Farcical scenes pervaded McLean Park as the crowd was prevented from seeing the second Chappell-Hadlee match due to the appalling outfield drainage.

Gumboots should have been de rigueur.

It made a grim Hawke's Bay day for fans, ratepayers or both, as the match was called off at 6.46pm.

Failing to host a game after the rain stopped at 1.45pm means questions must be asked about the ground's ability to earn future international fixtures.

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Alternatively, an expensive re-lay of turf looks required as a catalyst for change.

Areas of recidivist squelch let down the park, particularly in front of the main stands.

The Napier City Council owns the venue. Chief executive Wayne Jack said he was keen for an independent review to start as soon as possible.

"We are classing the review as urgent, and will be speaking with New Zealand Cricket first thing [today]. Together we will agree on the person we want to use and it will be a joint effort."

Three of the last eight ODIs at McLean Park have been abandoned, dating back to December 2013. No significant drainage has been done since the abandonment of the New Zealand-Pakistan game on January 28, 2016.

Bryan Waddle and Jeremy Coney inspect McLean Park and try to work out why today's ODI was abandoned

Posted by Radio Sport NZ on Thursday, 2 February 2017

NZC chief operating officer Anthony Crummy said that the match officials needed a certain amount of time to work out if the ground was suitable for play.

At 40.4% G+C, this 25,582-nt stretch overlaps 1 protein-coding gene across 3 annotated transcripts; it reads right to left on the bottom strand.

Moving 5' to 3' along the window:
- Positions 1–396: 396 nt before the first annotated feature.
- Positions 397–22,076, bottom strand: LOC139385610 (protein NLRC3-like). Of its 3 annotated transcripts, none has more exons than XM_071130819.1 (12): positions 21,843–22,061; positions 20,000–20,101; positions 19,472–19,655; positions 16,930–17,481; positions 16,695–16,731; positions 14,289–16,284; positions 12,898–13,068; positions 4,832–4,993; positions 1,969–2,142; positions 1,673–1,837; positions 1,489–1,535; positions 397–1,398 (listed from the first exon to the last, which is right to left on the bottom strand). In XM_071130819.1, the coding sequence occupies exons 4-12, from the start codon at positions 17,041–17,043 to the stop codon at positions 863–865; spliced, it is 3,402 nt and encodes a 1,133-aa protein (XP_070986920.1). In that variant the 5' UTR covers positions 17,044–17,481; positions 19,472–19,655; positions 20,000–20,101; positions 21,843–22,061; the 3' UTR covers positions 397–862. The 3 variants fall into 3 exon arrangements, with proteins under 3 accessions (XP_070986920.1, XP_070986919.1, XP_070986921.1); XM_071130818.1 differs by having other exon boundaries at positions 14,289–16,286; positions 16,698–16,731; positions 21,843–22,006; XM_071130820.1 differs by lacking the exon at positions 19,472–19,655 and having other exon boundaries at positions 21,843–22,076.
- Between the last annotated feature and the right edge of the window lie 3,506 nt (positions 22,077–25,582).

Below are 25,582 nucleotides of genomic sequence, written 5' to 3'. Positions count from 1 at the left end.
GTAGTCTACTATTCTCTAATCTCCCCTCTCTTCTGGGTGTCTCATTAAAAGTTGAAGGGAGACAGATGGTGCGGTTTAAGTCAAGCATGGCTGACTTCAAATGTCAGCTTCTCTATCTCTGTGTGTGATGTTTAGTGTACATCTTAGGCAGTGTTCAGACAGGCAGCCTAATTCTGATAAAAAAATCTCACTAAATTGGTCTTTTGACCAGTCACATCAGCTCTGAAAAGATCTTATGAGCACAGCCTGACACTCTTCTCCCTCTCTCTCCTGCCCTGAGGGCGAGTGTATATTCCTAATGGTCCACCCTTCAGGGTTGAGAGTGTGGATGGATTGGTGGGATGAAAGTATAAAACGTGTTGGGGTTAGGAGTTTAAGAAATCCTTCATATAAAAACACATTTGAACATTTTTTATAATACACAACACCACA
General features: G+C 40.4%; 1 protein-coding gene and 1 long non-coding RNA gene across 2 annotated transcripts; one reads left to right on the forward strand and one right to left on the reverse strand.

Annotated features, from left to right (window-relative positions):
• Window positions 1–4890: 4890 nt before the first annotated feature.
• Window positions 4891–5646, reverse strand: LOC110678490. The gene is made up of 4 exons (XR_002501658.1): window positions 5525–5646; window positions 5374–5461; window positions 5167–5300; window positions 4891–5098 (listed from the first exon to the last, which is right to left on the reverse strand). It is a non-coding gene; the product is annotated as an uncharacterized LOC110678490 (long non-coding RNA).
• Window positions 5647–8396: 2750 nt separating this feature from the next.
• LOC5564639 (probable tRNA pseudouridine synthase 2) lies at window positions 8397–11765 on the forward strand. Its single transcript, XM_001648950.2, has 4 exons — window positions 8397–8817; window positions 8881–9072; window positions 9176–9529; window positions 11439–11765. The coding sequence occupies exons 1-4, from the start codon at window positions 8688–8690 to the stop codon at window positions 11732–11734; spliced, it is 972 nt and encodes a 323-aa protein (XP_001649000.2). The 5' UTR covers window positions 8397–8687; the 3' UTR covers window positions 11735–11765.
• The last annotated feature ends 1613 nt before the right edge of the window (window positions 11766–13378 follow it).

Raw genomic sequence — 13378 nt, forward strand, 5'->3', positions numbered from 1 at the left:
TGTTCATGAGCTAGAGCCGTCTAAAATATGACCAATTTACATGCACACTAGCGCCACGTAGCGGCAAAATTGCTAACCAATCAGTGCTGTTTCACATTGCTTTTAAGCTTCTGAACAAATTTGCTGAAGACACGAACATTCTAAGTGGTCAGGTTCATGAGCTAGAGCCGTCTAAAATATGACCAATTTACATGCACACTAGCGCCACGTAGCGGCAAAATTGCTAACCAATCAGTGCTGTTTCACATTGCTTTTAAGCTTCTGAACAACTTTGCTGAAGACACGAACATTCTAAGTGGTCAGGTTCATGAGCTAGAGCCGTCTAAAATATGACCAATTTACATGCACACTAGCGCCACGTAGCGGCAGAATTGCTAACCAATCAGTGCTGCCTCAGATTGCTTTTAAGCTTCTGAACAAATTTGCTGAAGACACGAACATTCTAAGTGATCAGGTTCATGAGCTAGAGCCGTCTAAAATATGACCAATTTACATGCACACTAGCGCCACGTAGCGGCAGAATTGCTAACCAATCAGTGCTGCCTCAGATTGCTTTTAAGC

"We communicated that to the crowd and that's all we can do. All general admission ticket holders will get a 100 per cent refund."

The priority now is to get the ground ready for the ODI against South Africa on March 1.

A tractor roved the outfield sloshing water into the super sopper across the afternoon.

Disgruntlement built steadily among patrons to a point which could not be appeased by beer, hot dogs, or pottles of chips.

The corresponding fixture last year required five umpire inspections before getting abandoned at 6.22pm.

New Zealand skipper Kane Williamson had plenty of time for a cup of tea yesterday. Photo / Photosport
New Zealand skipper Kane Williamson had plenty of time for a cup of tea yesterday. Photo / Photosport

Fans are becoming accustomed to matches being disrupted in the region and the local proverb "if you want to be break a drought, schedule a cricket match" gained further traction.

The meticulous efforts from groundsman Phil Stoyanoff to get the pitch into mint condition were let down by puggy soil.

New Zealand coach Mike Hesson said it was "blatantly obvious" the ground was unfit for play.

"We are annoyed and frustrated. The pitch looked exceptional," said Hesson. "The umpires are the sole judges ... but both players and management were fully supportive of the decision."

Hesson said the main problems occurred during the warm-ups.

"As we warmed up, you'd throw balls and the water would spray. Then more water came to the surface, so it got worse rather than better, which was unexpected.

"We were training on Nelson Park 100m away and the ground was bone dry four hours ago [from 7pm], and the outfield here is not."

Australian captain Aaron Finch said key fielding positions for lateral movement were the worst affected.

"Backward point, cover, square leg; particularly in and around the ring, it was soggy and slippery.

"We realised around 4pm that it was unsafe, and we threw the decision over to the umpires.

"I don't think the super-sopper did a hell of a lot, to be honest. For a place that hasn't had rain for 11 weeks, it was extraordinary."